In young children, fever can be interpreted through biodecoding as a search for attention and emotional warmth, particularly in cases where the mother is absent due to work commitments.
Fever in Children and Hot Flashes in Menopause: An Emotional Perspective
Biodecoding: Maternal Absence and the Need for Affection
This absence can trigger in the child a need to reconnect emotionally, and physically manifesting as fever. Similarly, hot flashes experienced by women in menopause are seen as a reflection of a lack of warmth or male presence, indicating an unconscious search for companionship or affection.
Louise L. Hay, a prominent figure in the realm of emotional healing and self-help, associated fever with “blazing anger.” She proposed transforming this state through a shift in mental framework, adopting an attitude of peace and love, reflected in the mantra:
“I am the calm and serene expression of peace and love.”
Specifically regarding hay fever, Hay identified underlying causes as emotional congestion, fear of certain dates (calendar dread), feelings of persecution, and guilt. To counter these emotional states, she suggests positive thinking:
“I am one with the totality of Life. I am safe at all times,” thereby aiming to generate a sense of security and unity with the environment.
Additionally, chromotherapy plays a significant role in managing fever. This technique suggests that proper breathing, conducted through the nose and not the mouth, directed towards the lower abdomen, helps in controlling fever.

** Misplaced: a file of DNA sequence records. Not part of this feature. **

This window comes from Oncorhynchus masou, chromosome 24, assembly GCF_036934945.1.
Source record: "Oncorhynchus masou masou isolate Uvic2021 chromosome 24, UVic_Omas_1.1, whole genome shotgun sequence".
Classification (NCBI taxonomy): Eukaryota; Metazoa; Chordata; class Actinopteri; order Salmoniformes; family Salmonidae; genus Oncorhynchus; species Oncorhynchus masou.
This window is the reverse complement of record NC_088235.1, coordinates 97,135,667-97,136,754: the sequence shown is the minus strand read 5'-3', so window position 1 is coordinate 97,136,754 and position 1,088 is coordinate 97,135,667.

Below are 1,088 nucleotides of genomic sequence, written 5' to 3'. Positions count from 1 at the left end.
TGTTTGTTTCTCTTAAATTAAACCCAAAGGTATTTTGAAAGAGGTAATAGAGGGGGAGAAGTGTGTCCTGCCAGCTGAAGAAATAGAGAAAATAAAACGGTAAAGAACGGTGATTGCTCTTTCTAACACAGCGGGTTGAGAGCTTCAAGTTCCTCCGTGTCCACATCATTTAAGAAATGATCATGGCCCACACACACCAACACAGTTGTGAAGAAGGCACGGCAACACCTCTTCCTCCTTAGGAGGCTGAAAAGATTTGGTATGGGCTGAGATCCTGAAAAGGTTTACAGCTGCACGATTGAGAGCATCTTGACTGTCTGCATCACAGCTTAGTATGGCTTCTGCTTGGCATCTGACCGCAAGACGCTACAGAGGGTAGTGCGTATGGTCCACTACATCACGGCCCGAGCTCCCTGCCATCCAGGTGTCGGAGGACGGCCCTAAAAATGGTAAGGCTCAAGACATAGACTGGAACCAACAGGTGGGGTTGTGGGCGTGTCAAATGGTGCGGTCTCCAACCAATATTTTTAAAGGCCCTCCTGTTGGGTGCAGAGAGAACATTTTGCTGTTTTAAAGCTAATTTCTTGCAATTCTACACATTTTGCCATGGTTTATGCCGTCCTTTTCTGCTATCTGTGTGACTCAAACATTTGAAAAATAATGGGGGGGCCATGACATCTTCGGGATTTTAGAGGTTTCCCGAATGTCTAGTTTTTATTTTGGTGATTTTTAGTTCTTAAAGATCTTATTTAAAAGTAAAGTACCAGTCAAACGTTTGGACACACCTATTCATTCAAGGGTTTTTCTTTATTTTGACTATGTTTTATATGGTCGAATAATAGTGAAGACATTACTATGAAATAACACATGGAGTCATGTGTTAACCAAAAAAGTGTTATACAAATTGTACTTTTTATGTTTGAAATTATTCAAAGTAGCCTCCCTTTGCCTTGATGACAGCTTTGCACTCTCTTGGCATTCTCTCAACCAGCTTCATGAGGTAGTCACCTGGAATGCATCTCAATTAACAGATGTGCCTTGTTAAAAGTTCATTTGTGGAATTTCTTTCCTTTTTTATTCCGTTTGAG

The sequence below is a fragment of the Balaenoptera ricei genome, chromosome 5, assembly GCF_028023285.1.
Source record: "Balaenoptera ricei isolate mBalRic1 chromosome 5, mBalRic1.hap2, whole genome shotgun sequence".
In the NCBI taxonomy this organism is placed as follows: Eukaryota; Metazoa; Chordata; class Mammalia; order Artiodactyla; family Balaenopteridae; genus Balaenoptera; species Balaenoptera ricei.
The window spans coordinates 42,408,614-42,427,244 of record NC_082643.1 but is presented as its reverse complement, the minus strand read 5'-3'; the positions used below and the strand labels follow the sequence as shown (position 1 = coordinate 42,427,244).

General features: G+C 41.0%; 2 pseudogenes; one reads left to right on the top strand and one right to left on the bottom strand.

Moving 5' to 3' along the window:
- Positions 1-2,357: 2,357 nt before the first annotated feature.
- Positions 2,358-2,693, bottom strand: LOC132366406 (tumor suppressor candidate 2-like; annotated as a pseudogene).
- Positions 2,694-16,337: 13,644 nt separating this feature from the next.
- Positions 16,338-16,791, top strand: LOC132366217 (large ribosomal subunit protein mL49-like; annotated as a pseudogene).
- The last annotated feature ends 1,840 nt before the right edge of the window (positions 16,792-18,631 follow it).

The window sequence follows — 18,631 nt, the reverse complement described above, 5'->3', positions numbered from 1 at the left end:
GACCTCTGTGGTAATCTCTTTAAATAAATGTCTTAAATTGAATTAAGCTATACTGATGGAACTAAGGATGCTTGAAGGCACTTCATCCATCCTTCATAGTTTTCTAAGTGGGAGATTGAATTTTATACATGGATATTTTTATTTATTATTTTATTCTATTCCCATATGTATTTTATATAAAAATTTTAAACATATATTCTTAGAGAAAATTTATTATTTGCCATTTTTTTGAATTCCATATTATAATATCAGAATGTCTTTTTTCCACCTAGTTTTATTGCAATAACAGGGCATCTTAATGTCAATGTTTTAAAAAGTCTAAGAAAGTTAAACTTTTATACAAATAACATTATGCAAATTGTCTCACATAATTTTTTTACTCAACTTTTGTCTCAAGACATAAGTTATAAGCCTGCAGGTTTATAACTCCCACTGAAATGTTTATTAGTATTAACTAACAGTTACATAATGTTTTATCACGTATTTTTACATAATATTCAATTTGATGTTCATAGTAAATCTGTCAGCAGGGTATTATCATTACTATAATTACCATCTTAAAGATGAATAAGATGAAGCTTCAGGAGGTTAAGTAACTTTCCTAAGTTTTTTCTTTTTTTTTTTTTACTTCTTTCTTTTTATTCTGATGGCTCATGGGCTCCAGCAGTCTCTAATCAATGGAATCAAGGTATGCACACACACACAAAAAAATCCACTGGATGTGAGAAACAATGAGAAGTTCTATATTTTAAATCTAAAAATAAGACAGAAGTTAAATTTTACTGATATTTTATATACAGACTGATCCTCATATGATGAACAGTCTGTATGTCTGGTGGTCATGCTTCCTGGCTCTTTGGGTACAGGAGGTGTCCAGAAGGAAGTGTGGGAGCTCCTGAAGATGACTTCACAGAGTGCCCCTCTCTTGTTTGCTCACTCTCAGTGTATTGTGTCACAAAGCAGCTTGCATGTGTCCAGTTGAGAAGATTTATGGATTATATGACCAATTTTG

If there are difficulties with this type of breathing, consultation with a doctor or naturopath is recommended to identify and address the underlying cause.
Fever Beyond the Physical: A Reflection of Accumulated Anger
Understanding the Emotional and Mental Roots of Fever
In terms of physical blockage, a body temperature of 38 degrees or higher is considered indicative of illness. However, from the perspective of biodecoding, the significance of fever transcends the physical. Emotionally, fever can be seen as a manifestation of accumulated anger.
This anger may remain hidden, symbolized by a sensation of cold, and manifest when the conflictual situation is temporarily resolved, as in the case of heat. For instance, a child who feels rejected by their mother and then develops fever as a call for attention, receiving the desired care, experiences a transition from cold to heat, indicating an improvement both physically and emotionally.
Mentally, the temporary resolution of underlying conflicts is not enough. Biodecoding suggests that, in cases of recurrent fever, one should seek the deep-rooted cause of the anger.
It is crucial to understand that personal reactions to events are strongly influenced by previous experiences and learnings. In cases of anger directed at a person, it is recommended to evaluate if this anger is justified and to consider the possibility of asking for forgiveness, to prevent the reactivation of the same feeling in future situations.
In cases of obsessions that generate intense emotional responses, it is suggested to examine the underlying fears fueling these obsessions. The intensity of the fever can be interpreted as an indicator of the urgency to resolve these emotional and mental issues definitively.
In conclusion, we see that fever and hot flashes are much more than mere physical symptoms. Through biodecoding, we uncover their connection to deep emotions and unmet needs. This approach encourages us to look beyond the physical and address the underlying emotional and mental causes for true and complete healing. Biodecoding offers valuable tools to understand and heal these symptoms holistically.
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